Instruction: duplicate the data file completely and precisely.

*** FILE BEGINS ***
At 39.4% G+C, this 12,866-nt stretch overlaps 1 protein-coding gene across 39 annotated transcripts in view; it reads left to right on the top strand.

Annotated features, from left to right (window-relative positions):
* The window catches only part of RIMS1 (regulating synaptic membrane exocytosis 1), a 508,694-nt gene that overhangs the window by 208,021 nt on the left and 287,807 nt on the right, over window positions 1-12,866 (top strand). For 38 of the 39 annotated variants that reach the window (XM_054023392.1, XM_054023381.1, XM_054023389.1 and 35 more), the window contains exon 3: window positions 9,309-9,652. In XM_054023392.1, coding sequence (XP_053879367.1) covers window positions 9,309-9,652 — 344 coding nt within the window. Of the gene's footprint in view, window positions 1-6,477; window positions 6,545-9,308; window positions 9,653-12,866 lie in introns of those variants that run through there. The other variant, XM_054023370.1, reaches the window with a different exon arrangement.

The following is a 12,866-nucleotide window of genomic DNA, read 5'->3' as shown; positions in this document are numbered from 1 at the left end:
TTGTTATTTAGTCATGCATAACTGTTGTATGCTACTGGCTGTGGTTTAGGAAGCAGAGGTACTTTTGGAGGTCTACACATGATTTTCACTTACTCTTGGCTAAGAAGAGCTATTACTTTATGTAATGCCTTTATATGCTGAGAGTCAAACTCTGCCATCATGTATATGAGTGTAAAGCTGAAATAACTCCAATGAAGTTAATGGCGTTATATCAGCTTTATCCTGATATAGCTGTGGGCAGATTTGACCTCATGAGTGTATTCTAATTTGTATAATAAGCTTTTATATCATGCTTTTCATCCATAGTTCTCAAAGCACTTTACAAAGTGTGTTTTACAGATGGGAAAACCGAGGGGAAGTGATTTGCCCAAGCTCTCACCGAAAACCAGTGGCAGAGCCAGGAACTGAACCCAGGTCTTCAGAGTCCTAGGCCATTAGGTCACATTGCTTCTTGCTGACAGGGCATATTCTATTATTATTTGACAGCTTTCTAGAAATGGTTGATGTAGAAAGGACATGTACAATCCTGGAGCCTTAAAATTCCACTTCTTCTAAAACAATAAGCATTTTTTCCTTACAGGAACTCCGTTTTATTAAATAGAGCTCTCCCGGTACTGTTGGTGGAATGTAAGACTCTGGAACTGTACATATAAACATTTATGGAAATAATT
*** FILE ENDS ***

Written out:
At 39.4% G+C, this 12,866-nt stretch overlaps 1 protein-coding gene across 39 annotated transcripts in view; it reads left to right on the top strand.

Annotated features, from left to right (window-relative positions):
* The window catches only part of RIMS1 (regulating synaptic membrane exocytosis 1), a 508,694-nt gene that overhangs the window by 208,021 nt on the left and 287,807 nt on the right, over window positions 1-12,866 (top strand). For 38 of the 39 annotated variants that reach the window (XM_054023392.1, XM_054023381.1, XM_054023389.1 and 35 more), the window contains exon 3: window positions 9,309-9,652. In XM_054023392.1, coding sequence (XP_053879367.1) covers window positions 9,309-9,652 — 344 coding nt within the window. Of the gene's footprint in view, window positions 1-6,477; window positions 6,545-9,308; window positions 9,653-12,866 lie in introns of those variants that run through there. The other variant, XM_054023370.1, reaches the window with a different exon arrangement.

The following is a 12,866-nucleotide window of genomic DNA, read 5'->3' as shown; positions in this document are numbered from 1 at the left end:
TTGTTATTTAGTCATGCATAACTGTTGTATGCTACTGGCTGTGGTTTAGGAAGCAGAGGTACTTTTGGAGGTCTACACATGATTTTCACTTACTCTTGGCTAAGAAGAGCTATTACTTTATGTAATGCCTTTATATGCTGAGAGTCAAACTCTGCCATCATGTATATGAGTGTAAAGCTGAAATAACTCCAATGAAGTTAATGGCGTTATATCAGCTTTATCCTGATATAGCTGTGGGCAGATTTGACCTCATGAGTGTATTCTAATTTGTATAATAAGCTTTTATATCATGCTTTTCATCCATAGTTCTCAAAGCACTTTACAAAGTGTGTTTTACAGATGGGAAAACCGAGGGGAAGTGATTTGCCCAAGCTCTCACCGAAAACCAGTGGCAGAGCCAGGAACTGAACCCAGGTCTTCAGAGTCCTAGGCCATTAGGTCACATTGCTTCTTGCTGACAGGGCATATTCTATTATTATTTGACAGCTTTCTAGAAATGGTTGATGTAGAAAGGACATGTACAATCCTGGAGCCTTAAAATTCCACTTCTTCTAAAACAATAAGCATTTTTTCCTTACAGGAACTCCGTTTTATTAAATAGAGCTCTCCCGGTACTGTTGGTGGAATGTAAGACTCTGGAACTGTACATATAAACATTTATGGAAATAATT